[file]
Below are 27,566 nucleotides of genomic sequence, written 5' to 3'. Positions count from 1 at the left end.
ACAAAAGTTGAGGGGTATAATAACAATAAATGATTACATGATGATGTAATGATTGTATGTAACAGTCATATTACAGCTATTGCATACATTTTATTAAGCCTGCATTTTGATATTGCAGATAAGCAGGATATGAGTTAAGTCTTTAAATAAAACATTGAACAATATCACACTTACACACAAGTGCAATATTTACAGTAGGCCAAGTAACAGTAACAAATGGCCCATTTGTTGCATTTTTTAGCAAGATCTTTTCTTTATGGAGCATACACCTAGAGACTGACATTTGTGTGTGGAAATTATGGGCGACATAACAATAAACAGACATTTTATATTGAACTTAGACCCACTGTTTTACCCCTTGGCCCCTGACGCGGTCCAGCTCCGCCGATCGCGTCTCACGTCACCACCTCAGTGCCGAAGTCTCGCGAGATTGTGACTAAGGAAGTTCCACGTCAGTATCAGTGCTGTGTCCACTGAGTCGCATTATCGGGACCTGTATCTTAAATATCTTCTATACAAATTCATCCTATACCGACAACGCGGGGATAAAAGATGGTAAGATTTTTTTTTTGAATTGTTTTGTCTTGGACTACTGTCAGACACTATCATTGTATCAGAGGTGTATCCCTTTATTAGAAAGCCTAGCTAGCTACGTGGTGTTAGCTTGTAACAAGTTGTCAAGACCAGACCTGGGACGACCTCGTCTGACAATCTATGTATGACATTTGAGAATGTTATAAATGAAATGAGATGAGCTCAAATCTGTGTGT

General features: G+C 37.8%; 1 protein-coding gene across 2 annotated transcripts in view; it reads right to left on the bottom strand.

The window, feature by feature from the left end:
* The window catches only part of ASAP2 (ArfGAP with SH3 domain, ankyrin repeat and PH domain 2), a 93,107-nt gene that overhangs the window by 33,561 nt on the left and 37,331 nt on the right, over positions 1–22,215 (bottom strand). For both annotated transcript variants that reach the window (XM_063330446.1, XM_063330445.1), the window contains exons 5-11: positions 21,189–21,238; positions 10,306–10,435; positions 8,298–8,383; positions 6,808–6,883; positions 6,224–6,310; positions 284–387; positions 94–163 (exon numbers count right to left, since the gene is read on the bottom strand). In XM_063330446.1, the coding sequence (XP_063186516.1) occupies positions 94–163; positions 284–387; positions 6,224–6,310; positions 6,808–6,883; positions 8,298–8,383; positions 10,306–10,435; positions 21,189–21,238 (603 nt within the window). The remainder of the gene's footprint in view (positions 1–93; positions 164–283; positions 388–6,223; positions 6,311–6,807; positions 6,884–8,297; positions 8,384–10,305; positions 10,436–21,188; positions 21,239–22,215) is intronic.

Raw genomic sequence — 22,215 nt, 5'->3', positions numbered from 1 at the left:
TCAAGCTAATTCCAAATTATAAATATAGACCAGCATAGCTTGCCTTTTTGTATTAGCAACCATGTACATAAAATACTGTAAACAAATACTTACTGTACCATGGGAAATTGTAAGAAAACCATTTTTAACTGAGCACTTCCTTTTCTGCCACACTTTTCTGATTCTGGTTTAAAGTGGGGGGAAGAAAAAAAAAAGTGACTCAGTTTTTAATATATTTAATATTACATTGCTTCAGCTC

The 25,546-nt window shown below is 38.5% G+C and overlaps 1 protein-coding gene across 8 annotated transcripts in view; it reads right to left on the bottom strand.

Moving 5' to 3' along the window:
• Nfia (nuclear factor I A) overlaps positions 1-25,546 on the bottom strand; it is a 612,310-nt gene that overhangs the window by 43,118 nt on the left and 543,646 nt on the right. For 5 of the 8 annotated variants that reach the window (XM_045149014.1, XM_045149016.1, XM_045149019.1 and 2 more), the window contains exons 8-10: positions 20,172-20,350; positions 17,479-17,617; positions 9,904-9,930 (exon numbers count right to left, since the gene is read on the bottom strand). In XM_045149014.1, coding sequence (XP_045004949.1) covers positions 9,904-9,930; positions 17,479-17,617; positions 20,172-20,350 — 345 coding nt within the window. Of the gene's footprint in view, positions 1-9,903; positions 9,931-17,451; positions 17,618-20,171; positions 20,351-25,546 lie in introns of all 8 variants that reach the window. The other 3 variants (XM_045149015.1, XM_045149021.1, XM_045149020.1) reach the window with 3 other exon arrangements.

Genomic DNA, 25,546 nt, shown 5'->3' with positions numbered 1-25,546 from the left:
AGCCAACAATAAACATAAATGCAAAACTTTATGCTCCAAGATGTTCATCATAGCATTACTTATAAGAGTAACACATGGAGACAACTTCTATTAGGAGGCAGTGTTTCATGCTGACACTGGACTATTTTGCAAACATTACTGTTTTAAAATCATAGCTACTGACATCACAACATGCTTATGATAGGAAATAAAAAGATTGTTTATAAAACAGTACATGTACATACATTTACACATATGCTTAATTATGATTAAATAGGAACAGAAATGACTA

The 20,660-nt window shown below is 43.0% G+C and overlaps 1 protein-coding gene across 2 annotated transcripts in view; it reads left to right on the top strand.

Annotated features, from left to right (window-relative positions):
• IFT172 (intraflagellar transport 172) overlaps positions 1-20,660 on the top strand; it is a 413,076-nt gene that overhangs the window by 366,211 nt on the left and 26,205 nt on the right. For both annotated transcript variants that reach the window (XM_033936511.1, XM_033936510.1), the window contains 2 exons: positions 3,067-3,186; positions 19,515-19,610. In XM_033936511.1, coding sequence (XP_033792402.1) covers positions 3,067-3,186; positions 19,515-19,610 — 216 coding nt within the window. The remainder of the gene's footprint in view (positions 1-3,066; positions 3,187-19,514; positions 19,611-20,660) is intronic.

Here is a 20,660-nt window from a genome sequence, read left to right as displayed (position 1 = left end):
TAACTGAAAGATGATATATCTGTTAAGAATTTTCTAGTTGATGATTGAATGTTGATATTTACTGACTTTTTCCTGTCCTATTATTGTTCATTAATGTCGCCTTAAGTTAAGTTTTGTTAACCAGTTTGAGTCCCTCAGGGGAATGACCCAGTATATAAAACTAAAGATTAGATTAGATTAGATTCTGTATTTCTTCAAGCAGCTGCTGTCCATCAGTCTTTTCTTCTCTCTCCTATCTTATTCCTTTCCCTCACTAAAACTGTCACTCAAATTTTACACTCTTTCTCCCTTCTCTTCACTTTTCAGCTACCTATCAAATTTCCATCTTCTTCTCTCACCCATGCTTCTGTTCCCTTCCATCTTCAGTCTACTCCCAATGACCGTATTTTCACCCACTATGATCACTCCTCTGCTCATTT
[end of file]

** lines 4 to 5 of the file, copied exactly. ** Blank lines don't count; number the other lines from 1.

The window, feature by feature from the left end:
* The window catches only part of ASAP2 (ArfGAP with SH3 domain, ankyrin repeat and PH domain 2), a 93,107-nt gene that overhangs the window by 33,561 nt on the left and 37,331 nt on the right, over positions 1–22,215 (bottom strand). For both annotated transcript variants that reach the window (XM_063330446.1, XM_063330445.1), the window contains exons 5-11: positions 21,189–21,238; positions 10,306–10,435; positions 8,298–8,383; positions 6,808–6,883; positions 6,224–6,310; positions 284–387; positions 94–163 (exon numbers count right to left, since the gene is read on the bottom strand). In XM_063330446.1, the coding sequence (XP_063186516.1) occupies positions 94–163; positions 284–387; positions 6,224–6,310; positions 6,808–6,883; positions 8,298–8,383; positions 10,306–10,435; positions 21,189–21,238 (603 nt within the window). The remainder of the gene's footprint in view (positions 1–93; positions 164–283; positions 388–6,223; positions 6,311–6,807; positions 6,884–8,297; positions 8,384–10,305; positions 10,436–21,188; positions 21,239–22,215) is intronic.